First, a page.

Palestinians to Meet in Cairo to Discuss Elections
By Staff, Agencies
Palestinian factions Fatah and Hamas will hold a new round of talks Tuesday in the Egyptian capital to push on with plans for forthcoming elections.
The meeting, announced Monday by Hamas and Fatah, will come more than a month after the two factions agreed in Cairo talks on "mechanisms" for the polls.
The parliamentary and presidential polls are set for May 22 and July 31, respectively, and will be the first Palestinian elections in 15 years.
Hamas, blacklisted as a terrorist group by the European Union and the United States, won an unexpected landslide at the last elections in 2006, a victory not recognized by Fatah.
That led to bloody clashes the following year and a split in Palestinian governance.
To avoid a repetition of the tensions and violence that erupted in 2009, the two groups met in Cairo in February and agreed a series of steps, including setting up an "electoral court" to oversee the polls.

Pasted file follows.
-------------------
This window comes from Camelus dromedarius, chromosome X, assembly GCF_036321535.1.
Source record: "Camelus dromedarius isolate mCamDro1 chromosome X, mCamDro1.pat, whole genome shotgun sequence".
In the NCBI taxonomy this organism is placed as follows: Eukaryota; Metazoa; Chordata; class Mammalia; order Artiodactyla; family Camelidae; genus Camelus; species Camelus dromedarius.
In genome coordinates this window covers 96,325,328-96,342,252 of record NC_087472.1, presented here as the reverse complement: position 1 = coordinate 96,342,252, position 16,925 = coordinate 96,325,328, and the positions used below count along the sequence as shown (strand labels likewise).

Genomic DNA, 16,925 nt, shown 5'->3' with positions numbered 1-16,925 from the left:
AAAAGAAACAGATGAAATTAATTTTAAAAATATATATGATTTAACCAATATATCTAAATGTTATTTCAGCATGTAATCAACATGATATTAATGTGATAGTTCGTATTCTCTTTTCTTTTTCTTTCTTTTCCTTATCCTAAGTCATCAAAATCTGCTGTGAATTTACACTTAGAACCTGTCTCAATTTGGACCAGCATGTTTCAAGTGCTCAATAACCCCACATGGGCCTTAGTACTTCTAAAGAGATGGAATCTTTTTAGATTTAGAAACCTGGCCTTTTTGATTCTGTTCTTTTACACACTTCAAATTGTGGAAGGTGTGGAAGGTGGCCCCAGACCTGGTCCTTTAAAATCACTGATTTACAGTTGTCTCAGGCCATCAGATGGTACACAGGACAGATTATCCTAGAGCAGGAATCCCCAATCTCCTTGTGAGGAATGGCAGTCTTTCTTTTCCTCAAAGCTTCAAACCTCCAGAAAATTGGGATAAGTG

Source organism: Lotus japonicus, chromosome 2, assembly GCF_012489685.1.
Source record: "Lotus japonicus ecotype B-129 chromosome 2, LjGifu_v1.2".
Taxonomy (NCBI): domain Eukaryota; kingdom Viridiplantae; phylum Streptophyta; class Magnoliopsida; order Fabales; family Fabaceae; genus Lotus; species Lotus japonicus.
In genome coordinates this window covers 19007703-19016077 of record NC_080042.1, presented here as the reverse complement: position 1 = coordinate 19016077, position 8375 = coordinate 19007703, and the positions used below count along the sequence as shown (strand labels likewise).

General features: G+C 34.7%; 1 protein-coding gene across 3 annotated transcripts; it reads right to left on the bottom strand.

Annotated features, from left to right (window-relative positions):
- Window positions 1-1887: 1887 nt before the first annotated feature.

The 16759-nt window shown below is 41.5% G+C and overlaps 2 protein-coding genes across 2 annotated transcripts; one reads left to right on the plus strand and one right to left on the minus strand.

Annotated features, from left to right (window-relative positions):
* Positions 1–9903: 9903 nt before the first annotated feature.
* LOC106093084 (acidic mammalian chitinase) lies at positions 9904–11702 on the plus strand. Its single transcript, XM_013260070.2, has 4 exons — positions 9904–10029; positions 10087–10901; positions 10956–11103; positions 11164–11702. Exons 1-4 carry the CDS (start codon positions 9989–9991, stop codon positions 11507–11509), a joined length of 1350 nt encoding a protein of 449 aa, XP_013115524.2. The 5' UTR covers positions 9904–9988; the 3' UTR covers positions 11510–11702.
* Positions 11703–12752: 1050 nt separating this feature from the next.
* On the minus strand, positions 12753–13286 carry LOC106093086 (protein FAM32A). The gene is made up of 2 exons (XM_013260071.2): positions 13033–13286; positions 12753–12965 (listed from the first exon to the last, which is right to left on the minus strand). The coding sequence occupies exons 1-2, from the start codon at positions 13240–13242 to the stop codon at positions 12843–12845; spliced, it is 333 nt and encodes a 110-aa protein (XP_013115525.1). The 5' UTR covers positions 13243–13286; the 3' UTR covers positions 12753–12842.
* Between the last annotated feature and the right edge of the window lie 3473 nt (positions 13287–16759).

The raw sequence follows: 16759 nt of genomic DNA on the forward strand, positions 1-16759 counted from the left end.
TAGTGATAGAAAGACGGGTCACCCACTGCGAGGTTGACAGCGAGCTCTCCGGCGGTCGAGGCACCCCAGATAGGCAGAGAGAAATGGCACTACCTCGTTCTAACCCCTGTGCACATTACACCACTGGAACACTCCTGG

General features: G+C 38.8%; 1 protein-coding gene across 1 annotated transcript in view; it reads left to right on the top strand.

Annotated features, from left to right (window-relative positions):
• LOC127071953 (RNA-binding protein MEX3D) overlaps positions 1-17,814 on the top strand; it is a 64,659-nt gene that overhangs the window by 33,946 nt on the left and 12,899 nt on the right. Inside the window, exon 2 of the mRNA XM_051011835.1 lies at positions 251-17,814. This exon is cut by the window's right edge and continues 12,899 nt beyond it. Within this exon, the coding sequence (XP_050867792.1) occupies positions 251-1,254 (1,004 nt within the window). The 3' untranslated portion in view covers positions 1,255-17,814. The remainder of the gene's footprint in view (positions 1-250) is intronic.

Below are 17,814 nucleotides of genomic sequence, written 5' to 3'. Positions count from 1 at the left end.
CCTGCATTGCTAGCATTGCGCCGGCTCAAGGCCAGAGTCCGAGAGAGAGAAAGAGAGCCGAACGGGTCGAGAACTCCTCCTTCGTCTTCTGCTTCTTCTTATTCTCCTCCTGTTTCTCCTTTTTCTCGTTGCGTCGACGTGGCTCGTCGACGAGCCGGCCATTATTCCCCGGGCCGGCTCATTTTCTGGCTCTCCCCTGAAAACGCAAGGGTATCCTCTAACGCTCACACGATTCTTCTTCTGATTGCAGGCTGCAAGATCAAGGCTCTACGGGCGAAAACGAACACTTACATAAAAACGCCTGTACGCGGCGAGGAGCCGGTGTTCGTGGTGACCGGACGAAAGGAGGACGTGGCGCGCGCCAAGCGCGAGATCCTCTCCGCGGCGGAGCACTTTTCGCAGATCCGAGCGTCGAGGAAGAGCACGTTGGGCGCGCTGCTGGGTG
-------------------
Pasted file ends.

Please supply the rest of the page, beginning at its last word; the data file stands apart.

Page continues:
They also declared they were committed to respecting the results of the forthcoming vote.
On Tuesday in Cairo the two sides will discuss "key issues linked to the elections", Hamas official Khalil al-Khalil said.
"After the legislative elections, we would like to form a national unity government... and we would prefer to reach consensus on just one national candidate for the presidential vote," he said.
A spokesman for Abbas meanwhile stressed that the Palestinian Authority president is determined to see through the elections despite tensions within Fatah.
Last week, Fatah expelled prominent member Nasser al-Kidwa from the movement after he announced he would seek the Palestinian Authority presidency in what was seen as an affront to Abbas.